2. Test path and grid calculation [BTN]: [Test Path Destionation assigned is required] Generate and show a path and every calculated node from the start position to the test destination. You will be able to see how the algorithm perform and get a Debug Log of the calculation costs. It's recomended to try this feature at RUNTIME to test required processing time.
  3. Test path calculation only [BTN]: [Test Path Destionation assigned is required] Generate and show a path from the start position to the test destination. You will be able to see how the algorithm perform and get a Debug Log of the calculation costs. It's recomended to try this feature at RUNTIME to test required processing time.
  4. Test grid calculation (no test destination needed) [BTN]: Generate and show a path and every calculated node from the start position to a random position nearby. This feature is usefull to make multiple quick tests. It's recomended to try this feature at RUNTIME to test required processing time.
  5. Clear all [BTN]: Clear data path and stop all in processing calculations on the component.
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Frequently Asked Questions


"How does this work?"

Simply add SuperPathfinding component to the unit you'd like to move.
You will able to calculate and manage path from API's like FindPath(destination) method.
A sample AI that also moves along paths using GoTo(position) and Stop() methods is included as example, to make this system as much plug and play as possible.

Super Pathfinding System uses a "dynamic grid system" where a virtual non-squared grid is created in many cycles scanning and raycasting nearby environment. Once that calculated grid is connecting the start point and the destination, an A* algorithm proceed to find the best path.
Algorithm will find a path and represent it as Vector3 array of waypoints. You can manipulate found path getting node by node from start position to destination and discarding them while navigating path. An example AI is included, so set up should be quite easy.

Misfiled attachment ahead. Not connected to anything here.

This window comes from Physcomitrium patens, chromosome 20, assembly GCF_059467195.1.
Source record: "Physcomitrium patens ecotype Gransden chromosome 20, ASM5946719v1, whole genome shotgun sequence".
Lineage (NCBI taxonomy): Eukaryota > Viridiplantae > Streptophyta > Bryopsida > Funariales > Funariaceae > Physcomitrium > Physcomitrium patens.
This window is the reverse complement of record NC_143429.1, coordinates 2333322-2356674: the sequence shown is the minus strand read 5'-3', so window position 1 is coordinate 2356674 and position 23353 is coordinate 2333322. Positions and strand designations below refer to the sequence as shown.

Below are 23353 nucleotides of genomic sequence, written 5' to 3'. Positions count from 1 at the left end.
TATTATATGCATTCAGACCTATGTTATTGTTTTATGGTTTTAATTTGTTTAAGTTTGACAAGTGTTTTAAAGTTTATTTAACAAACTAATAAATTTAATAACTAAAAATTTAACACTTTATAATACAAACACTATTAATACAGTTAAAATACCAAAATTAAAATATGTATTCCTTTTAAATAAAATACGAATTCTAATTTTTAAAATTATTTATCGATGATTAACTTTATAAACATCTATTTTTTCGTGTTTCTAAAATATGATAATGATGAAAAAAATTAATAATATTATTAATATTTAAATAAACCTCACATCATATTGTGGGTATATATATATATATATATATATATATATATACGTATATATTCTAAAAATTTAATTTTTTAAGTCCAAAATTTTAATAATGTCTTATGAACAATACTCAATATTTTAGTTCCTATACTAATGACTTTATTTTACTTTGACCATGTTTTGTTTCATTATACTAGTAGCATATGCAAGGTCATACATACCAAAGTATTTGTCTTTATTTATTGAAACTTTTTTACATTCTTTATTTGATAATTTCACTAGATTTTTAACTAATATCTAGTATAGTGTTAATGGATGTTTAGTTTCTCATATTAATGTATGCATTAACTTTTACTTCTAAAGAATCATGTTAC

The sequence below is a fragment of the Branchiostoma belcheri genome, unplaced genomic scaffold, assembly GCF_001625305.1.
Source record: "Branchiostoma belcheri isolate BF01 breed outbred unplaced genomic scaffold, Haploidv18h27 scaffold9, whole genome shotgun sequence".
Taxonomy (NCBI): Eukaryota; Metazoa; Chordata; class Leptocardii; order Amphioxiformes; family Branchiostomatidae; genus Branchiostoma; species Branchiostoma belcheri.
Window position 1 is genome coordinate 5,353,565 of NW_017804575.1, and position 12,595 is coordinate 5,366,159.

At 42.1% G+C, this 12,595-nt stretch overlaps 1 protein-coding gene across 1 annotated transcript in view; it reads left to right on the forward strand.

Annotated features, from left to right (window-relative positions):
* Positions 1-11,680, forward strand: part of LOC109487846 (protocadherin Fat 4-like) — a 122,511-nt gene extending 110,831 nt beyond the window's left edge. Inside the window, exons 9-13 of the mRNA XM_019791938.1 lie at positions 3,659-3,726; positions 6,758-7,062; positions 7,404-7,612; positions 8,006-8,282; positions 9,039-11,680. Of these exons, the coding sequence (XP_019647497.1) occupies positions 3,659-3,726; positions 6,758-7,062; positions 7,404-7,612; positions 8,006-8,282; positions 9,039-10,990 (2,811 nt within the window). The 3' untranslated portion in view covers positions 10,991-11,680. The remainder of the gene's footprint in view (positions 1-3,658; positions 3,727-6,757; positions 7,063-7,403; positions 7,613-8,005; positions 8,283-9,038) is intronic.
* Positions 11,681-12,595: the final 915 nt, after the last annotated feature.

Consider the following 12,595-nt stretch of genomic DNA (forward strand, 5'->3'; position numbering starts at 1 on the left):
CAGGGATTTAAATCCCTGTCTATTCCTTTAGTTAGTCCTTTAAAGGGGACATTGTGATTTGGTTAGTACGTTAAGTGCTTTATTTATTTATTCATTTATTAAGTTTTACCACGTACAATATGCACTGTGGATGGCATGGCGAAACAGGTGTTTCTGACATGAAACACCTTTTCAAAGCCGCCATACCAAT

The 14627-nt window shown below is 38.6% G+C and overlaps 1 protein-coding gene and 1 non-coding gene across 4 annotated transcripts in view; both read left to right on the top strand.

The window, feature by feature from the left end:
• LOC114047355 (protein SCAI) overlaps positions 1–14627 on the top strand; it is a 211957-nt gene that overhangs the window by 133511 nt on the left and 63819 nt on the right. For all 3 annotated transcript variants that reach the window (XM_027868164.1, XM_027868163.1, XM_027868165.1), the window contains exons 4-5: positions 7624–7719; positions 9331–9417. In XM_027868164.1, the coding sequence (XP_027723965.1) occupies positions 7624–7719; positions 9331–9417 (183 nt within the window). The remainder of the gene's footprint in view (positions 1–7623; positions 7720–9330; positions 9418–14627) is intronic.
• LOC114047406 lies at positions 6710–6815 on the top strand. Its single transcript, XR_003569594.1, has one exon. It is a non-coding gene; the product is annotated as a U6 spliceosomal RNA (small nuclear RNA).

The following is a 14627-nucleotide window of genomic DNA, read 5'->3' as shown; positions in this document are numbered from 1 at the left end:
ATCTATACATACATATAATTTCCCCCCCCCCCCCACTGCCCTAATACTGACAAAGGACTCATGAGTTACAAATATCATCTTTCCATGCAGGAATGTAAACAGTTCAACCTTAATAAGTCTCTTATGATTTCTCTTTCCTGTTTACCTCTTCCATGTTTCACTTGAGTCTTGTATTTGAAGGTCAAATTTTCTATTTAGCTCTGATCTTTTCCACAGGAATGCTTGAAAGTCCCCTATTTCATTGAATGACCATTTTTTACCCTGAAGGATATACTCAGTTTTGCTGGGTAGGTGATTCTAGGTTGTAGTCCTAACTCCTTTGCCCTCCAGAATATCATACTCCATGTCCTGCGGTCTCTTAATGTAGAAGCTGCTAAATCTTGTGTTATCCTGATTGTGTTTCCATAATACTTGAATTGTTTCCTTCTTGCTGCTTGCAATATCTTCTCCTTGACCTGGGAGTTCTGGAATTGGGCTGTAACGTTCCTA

"What do you mean by cycle?"

During calculation many Raycasts will be called - once for "cycle". Every cycle scans a "grid node", so "max cycles" is equals to "max grid nodes" and "Raycasts quantity". Raycasts aren't usually expansive actions, but if called many times in a single frame can really broke performance. Super Pathfinding Algorithm allow user to decide how many cycles scripts can make in a single frame, and maximum amount of cycles during a calculation. Usually a medium-budget computer should be able to handle multiple pathfinders calculating paths up to 600 cycles with a medium processing speed giving satisfying results without any frame rate drop.
You don't need to reach target in only one calculation, but you should split travel in multiple paths when possible.


"So every calculation has a fixed amount of cycles?"

This is quite important: If the passed destination is places on a walkable collider, script should able to recognize if best path can be reached without making all selected cycles. Sometimes path can be calculated within less then 100 cycles, but this really depends on 3D world complexity and situation. If you want to make sure that destination is placed on a walkable area, there are functions to adjust destination before starting the calculation.


"How much time does this system need to calculate a path?"

You can calculate it by yourself: the formula is Needed Frames = gridNodesLimit / processingSpeed (you can see processing speed values in Scripting API session). Usually just a few frames are enough to calculate a quite good path (often even no time is needed), but increasing scan and path quality will increase needed time. I don't think there are many scenarios where this algorithm will need to have a setup that takes more then half second, but if you have some questions about your particular situation, you can always send me a mail.
Remember that you can test calculation time only during runtime (both from API and inspector's GUI), while when editor is not in runtime it will always calculate path instantly.


"How can I optimize integration?"

The Sample AI that comes with script is a good example about how to efficiently use those API's. Anyway implementation pattern can be something like:
When a destination is available, calculate a path and start moving along it. Path's shouldn't be too long if destination is very far, because you can always subdivide the trip in multiple paths. Every time path limit has been reached, or maybe also when too much time has passed, if the destination hasn't been reached yet AI should recalulcate a new path.
If you want to target low end devices but still have a lot of AI's I suggest also to call FindPath only on a limited number of AI's at the same time, maybe implementing a queue.